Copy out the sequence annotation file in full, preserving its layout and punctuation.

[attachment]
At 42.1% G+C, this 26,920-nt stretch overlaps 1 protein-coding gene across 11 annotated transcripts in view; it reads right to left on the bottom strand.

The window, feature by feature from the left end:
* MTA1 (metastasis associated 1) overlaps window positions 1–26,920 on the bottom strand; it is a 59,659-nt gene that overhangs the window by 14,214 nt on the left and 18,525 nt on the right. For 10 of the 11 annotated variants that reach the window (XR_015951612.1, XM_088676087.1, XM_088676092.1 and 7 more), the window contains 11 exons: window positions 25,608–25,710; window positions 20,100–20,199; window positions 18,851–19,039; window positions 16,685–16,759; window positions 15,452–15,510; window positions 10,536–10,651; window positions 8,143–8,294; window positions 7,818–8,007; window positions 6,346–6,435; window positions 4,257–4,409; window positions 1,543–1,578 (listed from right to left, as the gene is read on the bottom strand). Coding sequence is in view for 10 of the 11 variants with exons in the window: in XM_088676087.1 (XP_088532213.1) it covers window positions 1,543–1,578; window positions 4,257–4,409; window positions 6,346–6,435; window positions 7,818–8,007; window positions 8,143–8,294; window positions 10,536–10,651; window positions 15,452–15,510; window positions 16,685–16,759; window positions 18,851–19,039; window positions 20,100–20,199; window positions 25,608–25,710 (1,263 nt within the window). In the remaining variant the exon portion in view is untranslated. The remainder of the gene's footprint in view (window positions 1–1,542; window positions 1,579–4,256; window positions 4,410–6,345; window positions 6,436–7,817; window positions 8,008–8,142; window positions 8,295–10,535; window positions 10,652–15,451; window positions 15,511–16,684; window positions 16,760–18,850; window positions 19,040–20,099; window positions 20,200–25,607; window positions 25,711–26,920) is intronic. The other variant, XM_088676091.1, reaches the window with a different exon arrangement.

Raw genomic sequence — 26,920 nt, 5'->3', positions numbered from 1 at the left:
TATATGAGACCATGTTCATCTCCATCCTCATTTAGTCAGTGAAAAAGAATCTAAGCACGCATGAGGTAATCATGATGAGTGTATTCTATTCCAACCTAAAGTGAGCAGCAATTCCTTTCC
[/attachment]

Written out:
At 42.1% G+C, this 26,920-nt stretch overlaps 1 protein-coding gene across 11 annotated transcripts in view; it reads right to left on the bottom strand.

The window, feature by feature from the left end:
* MTA1 (metastasis associated 1) overlaps window positions 1–26,920 on the bottom strand; it is a 59,659-nt gene that overhangs the window by 14,214 nt on the left and 18,525 nt on the right. For 10 of the 11 annotated variants that reach the window (XR_015951612.1, XM_088676087.1, XM_088676092.1 and 7 more), the window contains 11 exons: window positions 25,608–25,710; window positions 20,100–20,199; window positions 18,851–19,039; window positions 16,685–16,759; window positions 15,452–15,510; window positions 10,536–10,651; window positions 8,143–8,294; window positions 7,818–8,007; window positions 6,346–6,435; window positions 4,257–4,409; window positions 1,543–1,578 (listed from right to left, as the gene is read on the bottom strand). Coding sequence is in view for 10 of the 11 variants with exons in the window: in XM_088676087.1 (XP_088532213.1) it covers window positions 1,543–1,578; window positions 4,257–4,409; window positions 6,346–6,435; window positions 7,818–8,007; window positions 8,143–8,294; window positions 10,536–10,651; window positions 15,452–15,510; window positions 16,685–16,759; window positions 18,851–19,039; window positions 20,100–20,199; window positions 25,608–25,710 (1,263 nt within the window). In the remaining variant the exon portion in view is untranslated. The remainder of the gene's footprint in view (window positions 1–1,542; window positions 1,579–4,256; window positions 4,410–6,345; window positions 6,436–7,817; window positions 8,008–8,142; window positions 8,295–10,535; window positions 10,652–15,451; window positions 15,511–16,684; window positions 16,760–18,850; window positions 19,040–20,099; window positions 20,200–25,607; window positions 25,711–26,920) is intronic. The other variant, XM_088676091.1, reaches the window with a different exon arrangement.

Raw genomic sequence — 26,920 nt, 5'->3', positions numbered from 1 at the left:
TATATGAGACCATGTTCATCTCCATCCTCATTTAGTCAGTGAAAAAGAATCTAAGCACGCATGAGGTAATCATGATGAGTGTATTCTATTCCAACCTAAAGTGAGCAGCAATTCCTTTCC